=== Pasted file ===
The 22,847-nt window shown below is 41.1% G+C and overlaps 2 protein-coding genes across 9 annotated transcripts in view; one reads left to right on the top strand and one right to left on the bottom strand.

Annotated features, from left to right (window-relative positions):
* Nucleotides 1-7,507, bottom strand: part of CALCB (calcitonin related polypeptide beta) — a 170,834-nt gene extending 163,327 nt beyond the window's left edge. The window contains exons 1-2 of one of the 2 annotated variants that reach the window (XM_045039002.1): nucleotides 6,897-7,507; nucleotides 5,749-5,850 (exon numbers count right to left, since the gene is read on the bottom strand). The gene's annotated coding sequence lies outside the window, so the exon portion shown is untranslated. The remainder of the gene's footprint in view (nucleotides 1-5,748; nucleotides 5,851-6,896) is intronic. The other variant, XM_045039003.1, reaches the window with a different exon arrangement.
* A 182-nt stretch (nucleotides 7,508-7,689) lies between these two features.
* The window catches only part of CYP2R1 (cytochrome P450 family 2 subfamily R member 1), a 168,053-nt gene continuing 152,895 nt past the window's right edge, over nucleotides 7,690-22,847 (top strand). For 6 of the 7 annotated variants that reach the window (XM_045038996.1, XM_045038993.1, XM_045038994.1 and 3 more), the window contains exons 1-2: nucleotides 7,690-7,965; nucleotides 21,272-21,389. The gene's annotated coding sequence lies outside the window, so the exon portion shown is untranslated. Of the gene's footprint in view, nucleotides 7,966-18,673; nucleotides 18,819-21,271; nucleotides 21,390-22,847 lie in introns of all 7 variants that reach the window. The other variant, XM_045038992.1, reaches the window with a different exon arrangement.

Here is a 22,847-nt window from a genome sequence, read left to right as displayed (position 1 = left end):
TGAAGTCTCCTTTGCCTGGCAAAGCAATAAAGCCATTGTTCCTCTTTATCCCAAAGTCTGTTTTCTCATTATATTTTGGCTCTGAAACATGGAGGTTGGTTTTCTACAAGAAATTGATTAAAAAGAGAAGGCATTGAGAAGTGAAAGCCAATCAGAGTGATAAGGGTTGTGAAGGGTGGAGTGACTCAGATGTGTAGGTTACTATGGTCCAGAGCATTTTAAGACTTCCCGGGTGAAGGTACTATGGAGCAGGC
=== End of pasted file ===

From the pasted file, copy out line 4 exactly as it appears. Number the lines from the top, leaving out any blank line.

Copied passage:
* A 182-nt stretch (nucleotides 7,508-7,689) lies between these two features.